Jitta, a Bangkok-based fintech startup, has announced a $6.5 million Series A round as it prepares to launch an investment fund for consumers in what would be a first for the Thai market.
The deal is one of the largest Series A in Thailand for some time and it was led by Beacon Venture Capital, the $30 million fund attached to Thailand’s Kasikorn Bank. An anonymous angel investor also took part in the deal. Kasikorn and Jitta are not actively collaborating at this point, but there is obviously the potential to do so in the future.
Founded in 2014, Jitta has developed a proprietary algorithm that helps to identify investment options on a range of stock markets that include the U.S., Thailand and other parts of Asia. The company started out offering a freemium intelligence product that allowed professional, or at least serious, investors tap its technology to find undervalued stocks or investments that are poised for growth.
To do that, it uses an algorithm that analyses a range of factors that include earnings reports and business analysis to create a ranking on how under-valued a stock is. Human analysts check over the computer-generated result to ensure against anomalies or outliers. The company is anchored around Warren Buffett’s “wonderful company at a fair price” thesis.
The recommendations engine, which is boosted by intelligence reports penned by in-house analysts, helped Jitta to gain a core base of paying users in Thailand, Singapore and the U.S., CEO and co-founder Trawut Luangsomboon told TechCrunch in an interview, but it struggled to appeal to paying users outside of serious traders. Confident in the company’s ability to perform — Luangsomboon said Jitta has beaten the S&P and other indicators using predictions on past data — it stopped offering a paid-for subscription for the intelligence service and began trialing a wealth fund in partnership with an asset management firm.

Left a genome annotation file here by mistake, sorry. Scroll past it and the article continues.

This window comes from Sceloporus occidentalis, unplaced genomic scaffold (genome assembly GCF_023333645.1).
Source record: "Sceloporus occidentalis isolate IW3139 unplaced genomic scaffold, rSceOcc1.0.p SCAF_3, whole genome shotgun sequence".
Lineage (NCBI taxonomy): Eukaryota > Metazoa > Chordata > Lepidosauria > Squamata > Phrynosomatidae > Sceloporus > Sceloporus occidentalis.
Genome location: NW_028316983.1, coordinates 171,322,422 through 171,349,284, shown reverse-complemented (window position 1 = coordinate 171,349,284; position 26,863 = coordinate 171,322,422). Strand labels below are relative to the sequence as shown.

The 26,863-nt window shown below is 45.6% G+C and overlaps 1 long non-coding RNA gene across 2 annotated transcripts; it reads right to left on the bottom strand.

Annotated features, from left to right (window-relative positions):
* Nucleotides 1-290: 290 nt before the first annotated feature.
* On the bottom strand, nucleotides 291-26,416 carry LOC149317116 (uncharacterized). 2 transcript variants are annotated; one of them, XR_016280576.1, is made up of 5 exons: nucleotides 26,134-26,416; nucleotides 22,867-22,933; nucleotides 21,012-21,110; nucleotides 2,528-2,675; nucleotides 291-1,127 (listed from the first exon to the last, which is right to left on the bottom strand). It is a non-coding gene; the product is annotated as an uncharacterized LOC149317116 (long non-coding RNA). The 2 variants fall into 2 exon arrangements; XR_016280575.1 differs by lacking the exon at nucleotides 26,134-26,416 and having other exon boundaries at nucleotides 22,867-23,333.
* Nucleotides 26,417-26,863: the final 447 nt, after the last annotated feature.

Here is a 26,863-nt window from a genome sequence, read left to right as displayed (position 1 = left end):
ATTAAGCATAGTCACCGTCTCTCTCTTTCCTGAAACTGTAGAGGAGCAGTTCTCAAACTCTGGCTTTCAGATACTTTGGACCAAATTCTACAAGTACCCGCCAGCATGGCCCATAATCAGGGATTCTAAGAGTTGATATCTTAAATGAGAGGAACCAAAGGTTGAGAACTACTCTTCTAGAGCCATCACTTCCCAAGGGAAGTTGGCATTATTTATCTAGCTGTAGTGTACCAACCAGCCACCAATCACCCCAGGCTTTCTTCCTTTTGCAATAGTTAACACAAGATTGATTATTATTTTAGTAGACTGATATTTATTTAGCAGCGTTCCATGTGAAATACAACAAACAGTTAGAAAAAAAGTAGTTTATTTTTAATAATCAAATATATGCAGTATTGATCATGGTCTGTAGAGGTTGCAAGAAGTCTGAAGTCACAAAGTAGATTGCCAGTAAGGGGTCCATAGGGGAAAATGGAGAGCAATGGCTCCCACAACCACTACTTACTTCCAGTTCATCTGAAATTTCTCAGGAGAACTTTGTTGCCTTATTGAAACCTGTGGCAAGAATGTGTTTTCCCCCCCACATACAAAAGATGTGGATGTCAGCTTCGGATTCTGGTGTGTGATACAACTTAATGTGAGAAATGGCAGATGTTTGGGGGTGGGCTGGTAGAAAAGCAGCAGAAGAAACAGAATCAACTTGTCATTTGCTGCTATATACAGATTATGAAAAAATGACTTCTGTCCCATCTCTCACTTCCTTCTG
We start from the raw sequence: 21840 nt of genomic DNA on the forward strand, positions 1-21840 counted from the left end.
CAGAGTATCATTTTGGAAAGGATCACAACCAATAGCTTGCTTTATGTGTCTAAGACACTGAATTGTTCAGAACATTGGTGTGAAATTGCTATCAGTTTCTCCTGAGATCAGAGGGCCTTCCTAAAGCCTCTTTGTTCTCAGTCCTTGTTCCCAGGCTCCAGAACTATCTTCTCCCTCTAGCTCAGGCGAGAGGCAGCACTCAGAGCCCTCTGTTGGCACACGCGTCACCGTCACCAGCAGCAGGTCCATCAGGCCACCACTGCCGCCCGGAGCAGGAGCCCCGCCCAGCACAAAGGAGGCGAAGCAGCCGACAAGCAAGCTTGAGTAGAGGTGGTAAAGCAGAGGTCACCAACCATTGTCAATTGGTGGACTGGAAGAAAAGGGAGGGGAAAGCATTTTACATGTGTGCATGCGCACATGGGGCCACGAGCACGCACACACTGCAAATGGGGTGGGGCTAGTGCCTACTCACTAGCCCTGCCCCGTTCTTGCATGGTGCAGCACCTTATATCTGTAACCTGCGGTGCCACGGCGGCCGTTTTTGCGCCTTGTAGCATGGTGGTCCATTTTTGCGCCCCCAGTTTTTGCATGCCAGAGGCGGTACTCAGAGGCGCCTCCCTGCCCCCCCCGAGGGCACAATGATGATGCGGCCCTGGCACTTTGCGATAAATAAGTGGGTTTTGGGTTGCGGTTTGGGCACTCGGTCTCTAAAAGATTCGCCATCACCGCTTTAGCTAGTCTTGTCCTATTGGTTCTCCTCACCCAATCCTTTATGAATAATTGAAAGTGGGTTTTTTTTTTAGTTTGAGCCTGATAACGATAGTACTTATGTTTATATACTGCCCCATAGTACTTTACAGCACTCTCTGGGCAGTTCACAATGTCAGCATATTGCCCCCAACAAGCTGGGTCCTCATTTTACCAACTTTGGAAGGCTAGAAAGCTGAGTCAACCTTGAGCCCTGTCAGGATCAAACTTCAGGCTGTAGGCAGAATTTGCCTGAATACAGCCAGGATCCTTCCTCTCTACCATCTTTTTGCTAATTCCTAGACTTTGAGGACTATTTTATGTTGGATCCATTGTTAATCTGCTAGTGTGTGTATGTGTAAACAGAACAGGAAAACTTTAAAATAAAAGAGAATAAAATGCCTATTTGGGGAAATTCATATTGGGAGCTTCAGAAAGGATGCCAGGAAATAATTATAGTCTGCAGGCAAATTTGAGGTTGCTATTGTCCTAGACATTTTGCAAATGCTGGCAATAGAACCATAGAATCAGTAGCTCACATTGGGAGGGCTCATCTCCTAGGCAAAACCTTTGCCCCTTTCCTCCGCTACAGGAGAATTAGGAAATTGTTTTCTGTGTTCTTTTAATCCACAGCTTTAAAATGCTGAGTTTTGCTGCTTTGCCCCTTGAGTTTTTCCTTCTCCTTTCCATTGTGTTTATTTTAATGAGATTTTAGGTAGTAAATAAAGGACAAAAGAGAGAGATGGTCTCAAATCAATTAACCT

The thinking behind the fund — Jitta Wealth — is to offer a passive investment option to users who have don’t have the time or confidence to invest by themselves. Instead, they simply put money into Jitta Wealth and let the company worrying about making money. Jitta’s pricing means it is incentivized to do just that. Customers will be charged a 0.5 percent management fee and, at the end of the year, Jitta will take a 10 percent cut of their profit.
Those fees are lower than most funds and based on success, such is the company’s confidence in its algorithm and expertise. The fund will offer exposure to stocks in the U.S., Thailand and frontier market Vietnam which together represent different levels of risk and reward, Jitta’s CEO explained.
Jitta is awaiting SEC approval to launch the service, but Luangsomboon is confident that it will go live in Q2. Already, he said, it has a waitlist of some 20,000 people.
The company is sticking to Thailand right now, but its stock analysis product — which covers 16 countries — is likely to be expanded into new markets this year, with India and Singapore on the horizon. Luangsomboon told TechCrunch that the expansions will be carried out in conjunction with local partners in both countries. Further down the line, the company will look to develop overseas funds once it feels it has built a local reputation among trading professionals and proven its technology. That’s likely to be something in the region of one to two years away.
International expansion aside, Jitta plans to use its new capital to increase its headcount of 25 right now. In particular, it is looking for engineers to refine its algorithms and tech, as well as business development and sales hires.